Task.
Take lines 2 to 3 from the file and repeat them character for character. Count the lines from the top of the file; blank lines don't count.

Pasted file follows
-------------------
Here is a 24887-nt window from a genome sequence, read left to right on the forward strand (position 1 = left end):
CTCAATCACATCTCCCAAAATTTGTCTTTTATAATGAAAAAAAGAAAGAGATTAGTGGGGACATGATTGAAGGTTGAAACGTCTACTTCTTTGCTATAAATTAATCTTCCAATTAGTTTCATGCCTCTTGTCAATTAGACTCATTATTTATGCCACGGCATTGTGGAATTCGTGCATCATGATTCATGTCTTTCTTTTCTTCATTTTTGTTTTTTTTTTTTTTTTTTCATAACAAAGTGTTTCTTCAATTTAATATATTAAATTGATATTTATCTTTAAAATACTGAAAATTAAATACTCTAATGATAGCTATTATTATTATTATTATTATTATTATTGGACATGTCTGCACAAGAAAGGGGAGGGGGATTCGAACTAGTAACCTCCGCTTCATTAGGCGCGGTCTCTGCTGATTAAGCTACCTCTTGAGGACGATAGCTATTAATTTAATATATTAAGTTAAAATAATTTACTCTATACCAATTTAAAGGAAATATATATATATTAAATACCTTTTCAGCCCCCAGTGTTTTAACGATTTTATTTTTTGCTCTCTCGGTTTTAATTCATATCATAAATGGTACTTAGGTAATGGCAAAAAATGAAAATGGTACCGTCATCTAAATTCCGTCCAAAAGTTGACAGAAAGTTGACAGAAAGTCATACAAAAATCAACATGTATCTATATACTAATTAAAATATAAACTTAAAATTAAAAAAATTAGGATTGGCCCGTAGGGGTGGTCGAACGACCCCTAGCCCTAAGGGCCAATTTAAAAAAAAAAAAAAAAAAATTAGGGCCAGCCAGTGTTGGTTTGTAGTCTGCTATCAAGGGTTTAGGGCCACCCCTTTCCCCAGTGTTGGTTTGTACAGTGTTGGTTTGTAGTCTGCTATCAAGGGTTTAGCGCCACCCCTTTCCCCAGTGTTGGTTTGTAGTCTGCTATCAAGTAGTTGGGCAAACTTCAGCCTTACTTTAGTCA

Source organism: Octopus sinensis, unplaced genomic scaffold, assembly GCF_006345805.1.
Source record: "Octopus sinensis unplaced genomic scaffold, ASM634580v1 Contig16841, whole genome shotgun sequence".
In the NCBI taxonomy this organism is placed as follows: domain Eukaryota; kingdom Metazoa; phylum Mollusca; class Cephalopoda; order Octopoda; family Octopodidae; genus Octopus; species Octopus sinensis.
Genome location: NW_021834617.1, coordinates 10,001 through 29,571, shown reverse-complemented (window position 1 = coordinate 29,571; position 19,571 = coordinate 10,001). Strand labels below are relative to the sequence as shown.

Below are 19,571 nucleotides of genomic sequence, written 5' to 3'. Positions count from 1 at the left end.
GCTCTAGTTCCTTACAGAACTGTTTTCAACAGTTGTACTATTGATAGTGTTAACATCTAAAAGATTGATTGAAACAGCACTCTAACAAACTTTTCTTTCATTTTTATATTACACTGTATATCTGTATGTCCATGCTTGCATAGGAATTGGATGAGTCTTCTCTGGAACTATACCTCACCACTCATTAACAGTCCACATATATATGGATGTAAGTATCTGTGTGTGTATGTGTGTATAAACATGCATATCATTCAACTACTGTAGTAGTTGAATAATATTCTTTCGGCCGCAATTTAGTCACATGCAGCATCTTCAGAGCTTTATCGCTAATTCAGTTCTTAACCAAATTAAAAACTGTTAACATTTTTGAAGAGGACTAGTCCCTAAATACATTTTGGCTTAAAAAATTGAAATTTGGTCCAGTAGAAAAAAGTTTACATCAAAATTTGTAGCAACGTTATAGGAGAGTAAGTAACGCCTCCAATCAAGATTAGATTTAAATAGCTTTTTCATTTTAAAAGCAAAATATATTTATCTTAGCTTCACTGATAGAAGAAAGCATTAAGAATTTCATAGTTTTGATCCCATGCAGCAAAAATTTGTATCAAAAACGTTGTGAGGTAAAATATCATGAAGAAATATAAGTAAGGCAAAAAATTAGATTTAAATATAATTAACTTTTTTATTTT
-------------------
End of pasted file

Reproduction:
CTCAATCACATCTCCCAAAATTTGTCTTTTATAATGAAAAAAAGAAAGAGATTAGTGGGGACATGATTGAAGGTTGAAACGTCTACTTCTTTGCTATAAATTAATCTTCCAATTAGTTTCATGCCTCTTGTCAATTAGACTCATTATTTATGCCACGGCATTGTGGAATTCGTGCATCATGATTCATGTCTTTCTTTTCTTCATTTTTGTTTTTTTTTTTTTTTTTTCATAACAAAGTGTTTCTTCAATTTAATATATTAAATTGATATTTATCTTTAAAATACTGAAAATTAAATACTCTAATGATAGCTATTATTATTATTATTATTATTATTATTGGACATGTCTGCACAAGAAAGGGGAGGGGGATTCGAACTAGTAACCTCCGCTTCATTAGGCGCGGTCTCTGCTGATTAAGCTACCTCTTGAGGACGATAGCTATTAATTTAATATATTAAGTTAAAATAATTTACTCTATACCAATTTAAAGGAAATATATATATATTAAATACCTTTTCAGCCCCCAGTGTTTTAACGATTTTATTTTTTGCTCTCTCGGTTTTAATTCATATCATAAATGGTACTTAGGTAATGGCAAAAAATGAAAATGGTACCGTCATCTAAATTCCGTCCAAAAGTTGACAGAAAGTTGACAGAAAGTCATACAAAAATCAACATGTATCTATATACTAATTAAAATATAAACTTAAAATTAAAAAAATTAGGATTGGCCCGTAGGGGTGGTCGAACGACCCCTAGCCCTAAGGGCCAATTTAAAAAAAAAAAAAAAAAAATTAGGGCCAGCCAGTGTTGGTTTGTAGTCTGCTATCAAGGGTTTAGGGCCACCCCTTTCCCCAGTGTTGGTTTGTACAGTGTTGGTTTGTAGTCTGCTATCAAGGGTTTAGCGCCACCCCTTTCCCCAGTGTTGGTTTGTAGTCTGCTATCAAGTAGTTGGGCAAACTTCAGCCTTACTTTAGTCA

Source organism: Octopus sinensis, unplaced genomic scaffold, assembly GCF_006345805.1.